Microsoft is rumoured to have killed off its nearly 20-year-old Internet Explorer browser – but the firm has told The Register there's life in the old code yet.
At the Microsoft Convergence conference in Atlanta, US, on Monday, Microsoft's marketing chief Chris Capossela appeared to suggest the recently announced Project Spartan, a stripped-down web browser with none of the legacy code of IE, would come to the fore, and that Microsoft will rebrand IE. Not so, says Redmond.
"Project Spartan is Microsoft's next generation browser, built just for Windows 10," a Microsoft spokesperson told The Register.
"We will continue to make Internet Explorer available with Windows 10 for enterprises and other customers who require legacy browser support."
Which is somewhat ambiguous, but it essentially means everyone will get Internet Explorer, except those who install Windows 10 and even then, they can ask for it back.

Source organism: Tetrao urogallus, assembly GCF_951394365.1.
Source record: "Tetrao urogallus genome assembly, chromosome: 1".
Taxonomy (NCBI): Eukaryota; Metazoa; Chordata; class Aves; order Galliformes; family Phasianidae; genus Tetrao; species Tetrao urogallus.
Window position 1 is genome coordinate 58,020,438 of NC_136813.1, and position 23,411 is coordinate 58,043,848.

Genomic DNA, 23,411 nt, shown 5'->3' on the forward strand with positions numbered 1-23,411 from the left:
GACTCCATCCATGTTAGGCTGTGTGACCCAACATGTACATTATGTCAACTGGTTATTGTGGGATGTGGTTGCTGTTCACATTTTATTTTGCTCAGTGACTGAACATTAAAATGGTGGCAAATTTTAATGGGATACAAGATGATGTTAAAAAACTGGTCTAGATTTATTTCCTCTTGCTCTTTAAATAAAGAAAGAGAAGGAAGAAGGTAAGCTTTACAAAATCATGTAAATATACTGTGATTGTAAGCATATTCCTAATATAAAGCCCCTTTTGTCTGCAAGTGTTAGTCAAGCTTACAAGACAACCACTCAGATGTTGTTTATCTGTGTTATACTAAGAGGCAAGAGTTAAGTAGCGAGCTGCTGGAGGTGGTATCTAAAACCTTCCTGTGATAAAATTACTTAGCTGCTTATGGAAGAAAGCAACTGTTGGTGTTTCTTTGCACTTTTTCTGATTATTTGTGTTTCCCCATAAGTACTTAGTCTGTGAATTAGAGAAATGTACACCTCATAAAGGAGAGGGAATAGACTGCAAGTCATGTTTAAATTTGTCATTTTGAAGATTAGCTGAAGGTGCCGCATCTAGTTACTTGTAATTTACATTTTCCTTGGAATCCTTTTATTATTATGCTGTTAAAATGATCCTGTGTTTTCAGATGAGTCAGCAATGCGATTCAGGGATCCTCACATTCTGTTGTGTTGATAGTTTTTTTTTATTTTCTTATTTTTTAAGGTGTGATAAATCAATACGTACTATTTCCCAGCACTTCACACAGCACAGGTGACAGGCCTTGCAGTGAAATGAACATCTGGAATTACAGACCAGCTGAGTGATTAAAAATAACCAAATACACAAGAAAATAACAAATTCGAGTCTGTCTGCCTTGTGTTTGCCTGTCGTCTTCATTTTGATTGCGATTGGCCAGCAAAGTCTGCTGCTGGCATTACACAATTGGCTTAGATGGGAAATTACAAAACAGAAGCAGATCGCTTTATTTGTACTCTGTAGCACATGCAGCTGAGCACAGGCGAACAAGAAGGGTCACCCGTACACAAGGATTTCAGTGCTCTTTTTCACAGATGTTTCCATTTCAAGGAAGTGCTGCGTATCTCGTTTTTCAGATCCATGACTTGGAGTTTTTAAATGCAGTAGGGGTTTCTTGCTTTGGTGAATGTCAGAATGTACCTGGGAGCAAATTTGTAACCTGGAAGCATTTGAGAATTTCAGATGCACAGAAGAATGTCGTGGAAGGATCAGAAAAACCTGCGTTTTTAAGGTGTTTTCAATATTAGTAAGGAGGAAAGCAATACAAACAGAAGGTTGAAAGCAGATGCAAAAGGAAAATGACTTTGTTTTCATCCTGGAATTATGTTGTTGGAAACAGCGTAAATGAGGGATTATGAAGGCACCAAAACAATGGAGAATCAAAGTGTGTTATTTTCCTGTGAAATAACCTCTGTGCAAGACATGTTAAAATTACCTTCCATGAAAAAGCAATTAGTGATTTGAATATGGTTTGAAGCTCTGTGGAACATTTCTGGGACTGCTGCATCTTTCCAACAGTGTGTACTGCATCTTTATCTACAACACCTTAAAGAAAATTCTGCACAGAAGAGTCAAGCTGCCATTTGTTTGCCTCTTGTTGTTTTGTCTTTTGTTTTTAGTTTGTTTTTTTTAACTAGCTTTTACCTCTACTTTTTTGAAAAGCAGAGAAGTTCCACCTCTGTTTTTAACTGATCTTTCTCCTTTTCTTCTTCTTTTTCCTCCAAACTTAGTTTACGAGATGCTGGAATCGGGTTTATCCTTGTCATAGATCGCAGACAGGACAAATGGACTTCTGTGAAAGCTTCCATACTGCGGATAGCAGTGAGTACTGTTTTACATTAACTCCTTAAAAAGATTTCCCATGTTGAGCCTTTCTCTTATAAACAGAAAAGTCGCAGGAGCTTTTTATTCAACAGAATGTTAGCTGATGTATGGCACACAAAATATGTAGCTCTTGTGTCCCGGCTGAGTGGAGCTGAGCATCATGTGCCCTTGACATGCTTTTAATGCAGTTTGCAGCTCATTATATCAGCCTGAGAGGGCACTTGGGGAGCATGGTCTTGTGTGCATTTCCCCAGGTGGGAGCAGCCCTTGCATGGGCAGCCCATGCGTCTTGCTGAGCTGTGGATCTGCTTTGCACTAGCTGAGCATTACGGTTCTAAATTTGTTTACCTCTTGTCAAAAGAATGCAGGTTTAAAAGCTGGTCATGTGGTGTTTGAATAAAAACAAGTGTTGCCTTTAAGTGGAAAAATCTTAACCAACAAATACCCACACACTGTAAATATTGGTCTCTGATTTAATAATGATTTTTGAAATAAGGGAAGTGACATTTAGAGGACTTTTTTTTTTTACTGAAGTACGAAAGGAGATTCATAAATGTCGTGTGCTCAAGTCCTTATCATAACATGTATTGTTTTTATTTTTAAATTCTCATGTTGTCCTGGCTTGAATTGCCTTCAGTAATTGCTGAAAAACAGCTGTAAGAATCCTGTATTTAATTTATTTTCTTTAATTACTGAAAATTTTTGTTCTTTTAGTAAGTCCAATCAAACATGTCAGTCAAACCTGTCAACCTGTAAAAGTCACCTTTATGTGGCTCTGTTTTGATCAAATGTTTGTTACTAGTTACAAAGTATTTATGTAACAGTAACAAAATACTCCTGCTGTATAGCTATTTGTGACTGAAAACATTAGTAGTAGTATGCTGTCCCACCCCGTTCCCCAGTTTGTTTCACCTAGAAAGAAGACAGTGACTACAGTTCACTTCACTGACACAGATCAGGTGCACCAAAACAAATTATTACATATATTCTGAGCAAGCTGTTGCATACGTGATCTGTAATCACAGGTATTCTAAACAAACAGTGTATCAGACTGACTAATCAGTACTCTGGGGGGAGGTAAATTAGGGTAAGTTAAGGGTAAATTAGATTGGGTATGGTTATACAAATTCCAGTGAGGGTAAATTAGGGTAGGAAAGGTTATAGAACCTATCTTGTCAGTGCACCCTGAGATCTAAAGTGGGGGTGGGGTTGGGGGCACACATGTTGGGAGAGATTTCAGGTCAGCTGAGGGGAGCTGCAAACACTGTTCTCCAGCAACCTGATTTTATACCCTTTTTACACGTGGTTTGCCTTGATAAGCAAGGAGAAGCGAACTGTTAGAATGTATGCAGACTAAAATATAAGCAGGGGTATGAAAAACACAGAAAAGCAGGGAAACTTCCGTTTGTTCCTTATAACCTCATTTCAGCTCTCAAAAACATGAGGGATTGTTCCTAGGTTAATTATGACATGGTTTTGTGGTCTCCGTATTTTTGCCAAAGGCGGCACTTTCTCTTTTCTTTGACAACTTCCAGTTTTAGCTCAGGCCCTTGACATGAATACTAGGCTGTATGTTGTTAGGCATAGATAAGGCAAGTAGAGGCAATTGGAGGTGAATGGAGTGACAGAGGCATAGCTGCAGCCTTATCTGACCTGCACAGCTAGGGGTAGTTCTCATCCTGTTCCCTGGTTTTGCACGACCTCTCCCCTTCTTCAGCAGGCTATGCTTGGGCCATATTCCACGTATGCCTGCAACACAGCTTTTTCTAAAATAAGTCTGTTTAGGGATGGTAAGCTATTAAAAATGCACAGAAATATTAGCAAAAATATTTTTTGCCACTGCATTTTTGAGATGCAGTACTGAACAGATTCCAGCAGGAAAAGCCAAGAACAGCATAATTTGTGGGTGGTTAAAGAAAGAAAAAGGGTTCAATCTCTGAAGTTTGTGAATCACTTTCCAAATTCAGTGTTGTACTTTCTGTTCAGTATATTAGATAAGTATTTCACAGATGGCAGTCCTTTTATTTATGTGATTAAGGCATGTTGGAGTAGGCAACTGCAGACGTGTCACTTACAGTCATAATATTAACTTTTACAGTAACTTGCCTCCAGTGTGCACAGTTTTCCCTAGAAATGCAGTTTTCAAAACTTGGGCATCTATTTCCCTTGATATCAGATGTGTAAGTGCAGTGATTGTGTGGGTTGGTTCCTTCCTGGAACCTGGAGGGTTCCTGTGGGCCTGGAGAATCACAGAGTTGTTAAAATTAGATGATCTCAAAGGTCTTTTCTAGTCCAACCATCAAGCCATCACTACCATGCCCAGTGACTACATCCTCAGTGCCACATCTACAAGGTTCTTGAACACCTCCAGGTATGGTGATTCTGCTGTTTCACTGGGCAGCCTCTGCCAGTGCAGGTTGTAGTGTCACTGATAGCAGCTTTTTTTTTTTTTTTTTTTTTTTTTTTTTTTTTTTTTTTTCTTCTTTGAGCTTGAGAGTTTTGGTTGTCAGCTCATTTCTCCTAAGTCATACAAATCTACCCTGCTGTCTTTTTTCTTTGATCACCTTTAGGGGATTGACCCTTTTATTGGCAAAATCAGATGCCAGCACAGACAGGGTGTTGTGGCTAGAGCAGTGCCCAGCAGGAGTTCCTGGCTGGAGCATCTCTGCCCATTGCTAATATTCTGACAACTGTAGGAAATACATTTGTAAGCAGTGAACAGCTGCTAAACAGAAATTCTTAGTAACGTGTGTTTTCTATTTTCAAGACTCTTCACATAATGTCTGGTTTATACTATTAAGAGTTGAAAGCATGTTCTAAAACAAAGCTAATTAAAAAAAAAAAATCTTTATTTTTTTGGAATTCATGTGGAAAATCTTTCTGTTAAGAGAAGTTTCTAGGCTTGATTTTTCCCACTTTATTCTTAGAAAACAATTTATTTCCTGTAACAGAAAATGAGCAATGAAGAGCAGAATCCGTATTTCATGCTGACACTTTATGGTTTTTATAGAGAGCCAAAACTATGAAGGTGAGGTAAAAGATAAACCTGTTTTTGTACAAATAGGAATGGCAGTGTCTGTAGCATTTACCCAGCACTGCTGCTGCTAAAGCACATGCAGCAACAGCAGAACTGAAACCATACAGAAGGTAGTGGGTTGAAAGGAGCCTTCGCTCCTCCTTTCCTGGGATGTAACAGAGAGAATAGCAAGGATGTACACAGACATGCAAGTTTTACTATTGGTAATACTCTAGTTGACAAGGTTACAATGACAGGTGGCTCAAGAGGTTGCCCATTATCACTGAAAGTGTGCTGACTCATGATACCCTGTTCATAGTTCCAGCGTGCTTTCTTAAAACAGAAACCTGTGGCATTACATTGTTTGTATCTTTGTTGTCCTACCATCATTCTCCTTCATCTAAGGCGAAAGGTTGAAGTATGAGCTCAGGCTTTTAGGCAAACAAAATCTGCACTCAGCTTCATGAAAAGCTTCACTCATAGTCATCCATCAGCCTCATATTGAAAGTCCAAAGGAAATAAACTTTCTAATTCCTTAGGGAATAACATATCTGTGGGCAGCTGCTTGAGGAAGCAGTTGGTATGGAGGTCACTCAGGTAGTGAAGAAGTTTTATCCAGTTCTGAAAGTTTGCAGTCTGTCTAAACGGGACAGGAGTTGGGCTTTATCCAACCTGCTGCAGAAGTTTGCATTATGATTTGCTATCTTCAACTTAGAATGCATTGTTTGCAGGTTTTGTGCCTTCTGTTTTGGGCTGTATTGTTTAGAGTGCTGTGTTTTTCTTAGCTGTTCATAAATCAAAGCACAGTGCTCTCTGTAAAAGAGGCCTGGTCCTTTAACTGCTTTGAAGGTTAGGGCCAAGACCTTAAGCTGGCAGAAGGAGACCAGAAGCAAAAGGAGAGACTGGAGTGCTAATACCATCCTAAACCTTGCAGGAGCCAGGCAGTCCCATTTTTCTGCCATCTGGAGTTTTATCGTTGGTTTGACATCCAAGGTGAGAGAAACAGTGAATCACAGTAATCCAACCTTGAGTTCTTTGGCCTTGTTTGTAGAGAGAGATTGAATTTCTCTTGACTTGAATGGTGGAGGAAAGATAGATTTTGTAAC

Microsoft has to keep IE going because so many enterprise customers still use it, with version six still being run internally for some processes, but it's a pain in the backside for Redmond because there's so much legacy code in there that the browser is sluggish and patching problematic.
Spartan is clearly where Microsoft wants to go with browser technology; even the name has been picked to suggest simplicity, speed and hardiness. From what Redmond says, it's reasonable to assume that IE may be something consumer customers are going to have to install if they need it.
Windows 7 and 8 users will still have IE, although Microsoft is doing its best to make those operating system builds a dying breed. When Windows 10 is launched, possibly this summer, existing users of Windows 7 and above will be offered a free upgrade in the first 12 months.
In the meantime we'll have to wait and see; Spartan code hasn't even been released yet; it won’t be until the summer. A reliable source close to Microsoft sent us this clip to sum up Redmond's thinking on IE. ®